Military manufacturing jobs can involve creating products in factory or production line environments around the world.
There are 16 military careers in this industryExplore stories from service members who have Manufacturing careers
Some electrical instrument and equipment repairers focus on repairing the vast computer systems and networks operated in the Military. Computer repairers install, configure, test, troubleshoot, and repair computer systems (both hardware and software) that are used in all Military environments. They diagnose and resolve problems with IT peripherals, such as printers and network systems. They may also provide technical assistance to system users.
Dental laboratory technicians construct and repair dentures and other dental appliances including crowns, bridges, partial dentures, pre- and post-oral and maxillofacial surgical devices, and orthodontic appliances in a laboratory. Although dental technicians seldom work directly with patients, they provide a valued healthcare service by working with dentists to improve patient health and appearance.
Electrical instrument and equipment repairers install, maintain, and repair instruments and equipment, including communications equipment, radar and sonar systems, tactical data systems, and computers. They use a variety of approaches to troubleshoot and replace faulty components, subassemblies, and assemblies to restore instruments and equipment to optimum operating condition.
Fleet maintenance managers supervise and coordinate the repair and maintenance of the Military’s airplanes, ships, trucks, and other vehicles. They establish maintenance schedules, develop work procedures, and direct the operation of maintenance crews. They manage machine and maintenance shops. From repairing equipment damaged in battle to providing preventive maintenance, these managers are critical for keeping the Military’s fleet strong.
Machinists perform various duties incident to fabrication, repair, or modification of machinery components or other metallic and non-metallic parts. They are experienced machine tool operators who use a variety of equipment and devices, such as lathes, drill presses, grinders, and other machine shop equipment. They may also utilize computer numerically controlled (CNC) equipment, as well as computer-aided design (CAD) and computer-aided machining (CAM) software.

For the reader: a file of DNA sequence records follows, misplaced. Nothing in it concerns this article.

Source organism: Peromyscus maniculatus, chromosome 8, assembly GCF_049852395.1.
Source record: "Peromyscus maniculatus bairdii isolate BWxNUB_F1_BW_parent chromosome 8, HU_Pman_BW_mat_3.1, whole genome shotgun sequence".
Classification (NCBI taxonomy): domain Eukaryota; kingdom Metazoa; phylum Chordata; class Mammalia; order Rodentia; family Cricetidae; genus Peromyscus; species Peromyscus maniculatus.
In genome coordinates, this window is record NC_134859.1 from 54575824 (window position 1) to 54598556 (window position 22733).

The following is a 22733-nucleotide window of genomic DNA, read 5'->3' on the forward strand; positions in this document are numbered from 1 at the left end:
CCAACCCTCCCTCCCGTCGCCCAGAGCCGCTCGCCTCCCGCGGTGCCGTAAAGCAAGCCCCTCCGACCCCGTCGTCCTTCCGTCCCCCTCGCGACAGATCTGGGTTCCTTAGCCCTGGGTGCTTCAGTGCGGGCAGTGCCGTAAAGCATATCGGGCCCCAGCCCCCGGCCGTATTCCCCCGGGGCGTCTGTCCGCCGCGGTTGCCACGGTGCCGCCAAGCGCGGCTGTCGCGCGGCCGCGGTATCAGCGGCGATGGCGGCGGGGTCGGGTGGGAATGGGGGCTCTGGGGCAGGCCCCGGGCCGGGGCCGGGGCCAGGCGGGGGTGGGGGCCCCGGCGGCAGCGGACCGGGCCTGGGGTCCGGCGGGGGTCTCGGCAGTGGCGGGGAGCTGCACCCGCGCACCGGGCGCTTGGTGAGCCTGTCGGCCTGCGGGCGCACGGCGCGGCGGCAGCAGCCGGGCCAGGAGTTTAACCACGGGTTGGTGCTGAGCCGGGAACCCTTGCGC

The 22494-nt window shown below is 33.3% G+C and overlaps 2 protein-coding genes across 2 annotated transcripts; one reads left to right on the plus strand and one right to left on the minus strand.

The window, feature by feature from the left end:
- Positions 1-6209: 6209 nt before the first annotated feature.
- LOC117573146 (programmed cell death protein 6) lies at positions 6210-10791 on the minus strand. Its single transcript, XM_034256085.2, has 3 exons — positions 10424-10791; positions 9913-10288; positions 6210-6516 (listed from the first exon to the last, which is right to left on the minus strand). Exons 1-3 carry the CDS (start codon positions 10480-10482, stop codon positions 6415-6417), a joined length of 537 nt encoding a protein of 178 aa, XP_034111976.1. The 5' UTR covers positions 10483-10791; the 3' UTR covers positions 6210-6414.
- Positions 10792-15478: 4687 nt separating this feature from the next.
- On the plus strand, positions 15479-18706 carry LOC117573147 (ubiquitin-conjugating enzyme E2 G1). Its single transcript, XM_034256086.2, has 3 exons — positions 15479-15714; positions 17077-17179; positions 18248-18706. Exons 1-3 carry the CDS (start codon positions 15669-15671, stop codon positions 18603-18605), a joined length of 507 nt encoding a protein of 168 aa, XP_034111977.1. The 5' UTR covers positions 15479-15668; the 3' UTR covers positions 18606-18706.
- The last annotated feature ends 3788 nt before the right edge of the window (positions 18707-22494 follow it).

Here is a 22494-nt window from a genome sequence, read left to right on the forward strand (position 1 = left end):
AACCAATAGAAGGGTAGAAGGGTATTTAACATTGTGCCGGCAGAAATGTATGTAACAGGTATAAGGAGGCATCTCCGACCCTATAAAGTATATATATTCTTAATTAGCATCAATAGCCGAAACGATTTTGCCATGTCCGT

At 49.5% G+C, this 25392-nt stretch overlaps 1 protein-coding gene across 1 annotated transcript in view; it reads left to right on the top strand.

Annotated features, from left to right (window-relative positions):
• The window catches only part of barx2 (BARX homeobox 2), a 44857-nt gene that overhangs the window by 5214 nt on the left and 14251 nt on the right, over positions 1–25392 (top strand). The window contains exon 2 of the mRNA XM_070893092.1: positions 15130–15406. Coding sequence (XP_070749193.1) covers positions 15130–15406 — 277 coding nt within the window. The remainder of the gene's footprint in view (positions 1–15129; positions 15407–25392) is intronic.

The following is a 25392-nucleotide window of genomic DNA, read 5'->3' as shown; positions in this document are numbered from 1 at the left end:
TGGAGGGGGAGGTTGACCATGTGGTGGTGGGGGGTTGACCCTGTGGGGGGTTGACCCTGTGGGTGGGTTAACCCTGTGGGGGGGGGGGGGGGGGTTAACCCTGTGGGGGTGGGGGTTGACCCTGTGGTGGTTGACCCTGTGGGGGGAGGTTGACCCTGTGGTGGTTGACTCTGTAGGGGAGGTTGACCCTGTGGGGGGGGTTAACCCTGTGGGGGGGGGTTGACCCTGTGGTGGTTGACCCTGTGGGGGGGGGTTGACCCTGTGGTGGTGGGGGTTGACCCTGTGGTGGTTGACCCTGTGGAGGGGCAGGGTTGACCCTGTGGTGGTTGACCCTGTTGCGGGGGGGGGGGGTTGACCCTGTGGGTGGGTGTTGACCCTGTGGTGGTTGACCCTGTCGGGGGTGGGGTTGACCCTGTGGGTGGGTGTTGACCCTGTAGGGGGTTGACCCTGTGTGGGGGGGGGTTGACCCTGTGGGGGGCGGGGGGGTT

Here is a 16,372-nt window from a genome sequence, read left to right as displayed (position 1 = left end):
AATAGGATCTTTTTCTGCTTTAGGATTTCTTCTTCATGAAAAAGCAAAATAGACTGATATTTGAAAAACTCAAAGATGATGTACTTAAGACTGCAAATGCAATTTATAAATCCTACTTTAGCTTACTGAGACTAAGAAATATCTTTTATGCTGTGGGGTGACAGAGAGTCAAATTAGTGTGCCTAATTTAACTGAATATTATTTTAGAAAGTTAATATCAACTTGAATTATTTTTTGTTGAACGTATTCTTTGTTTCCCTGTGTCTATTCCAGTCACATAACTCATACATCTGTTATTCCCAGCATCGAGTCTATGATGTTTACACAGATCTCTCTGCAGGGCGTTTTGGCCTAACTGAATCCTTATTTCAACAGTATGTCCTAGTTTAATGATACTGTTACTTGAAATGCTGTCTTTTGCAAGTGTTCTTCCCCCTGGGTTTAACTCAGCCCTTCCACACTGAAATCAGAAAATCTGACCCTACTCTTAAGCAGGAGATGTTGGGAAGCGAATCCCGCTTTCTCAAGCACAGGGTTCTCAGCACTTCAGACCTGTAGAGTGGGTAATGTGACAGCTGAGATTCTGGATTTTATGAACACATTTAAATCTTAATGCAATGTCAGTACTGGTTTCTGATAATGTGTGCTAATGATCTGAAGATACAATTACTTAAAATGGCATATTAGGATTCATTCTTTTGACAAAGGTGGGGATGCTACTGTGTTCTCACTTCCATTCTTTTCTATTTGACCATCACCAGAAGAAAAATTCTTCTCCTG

Maintenance officers manage repairs of electrical and electronic equipment, machine shops, and other technical systems. They direct others in maintenance tasks and inspect systems to ensure top-notch operation. Technical tasks can include disassembly, cleaning, replacing parts, calibrating, and diagnosing malfunctions of equipment, machinery, and electronic systems. They may keep detailed records of the repairs performed and the need for future maintenance.
Medical equipment repairers test, adjust, and repair biomedical equipment. They service and maintain medical equipment with mechanical, hydraulic, pneumatic, electronic, digital, optical, and radiological principles. They may work on patient monitors, defibrillators, ventilators, anesthesia machines, and other life-supporting equipment, as well as medical imaging equipment (x-rays, CAT scanners, and ultrasound equipment), voice-controlled operating tables, and electric wheelchairs. To do their work, medical equipment repairers use a variety of tools, including specialized test-equipment software.
Non-destructive testers find the smallest imperfections and take necessary corrective measures to keep the Military's equipment working safely. They utilize everything from x-rays to ultrasound to perform the job.
Power plant mechanics install, maintain, and repair mechanical equipment in power-generating stations. They maintain various types of power-generating equipment on land, ships, and submarines. They also support the mobile utility equipment that the Military provides as portable, temporary sources of electricity.
Power plant operators control power-generating plants on land and aboard ships and submarines. They operate boilers, turbines, nuclear reactors, and portable generators. Power plant operators are also responsible for administering, managing, and evaluating shipboard engineering programs.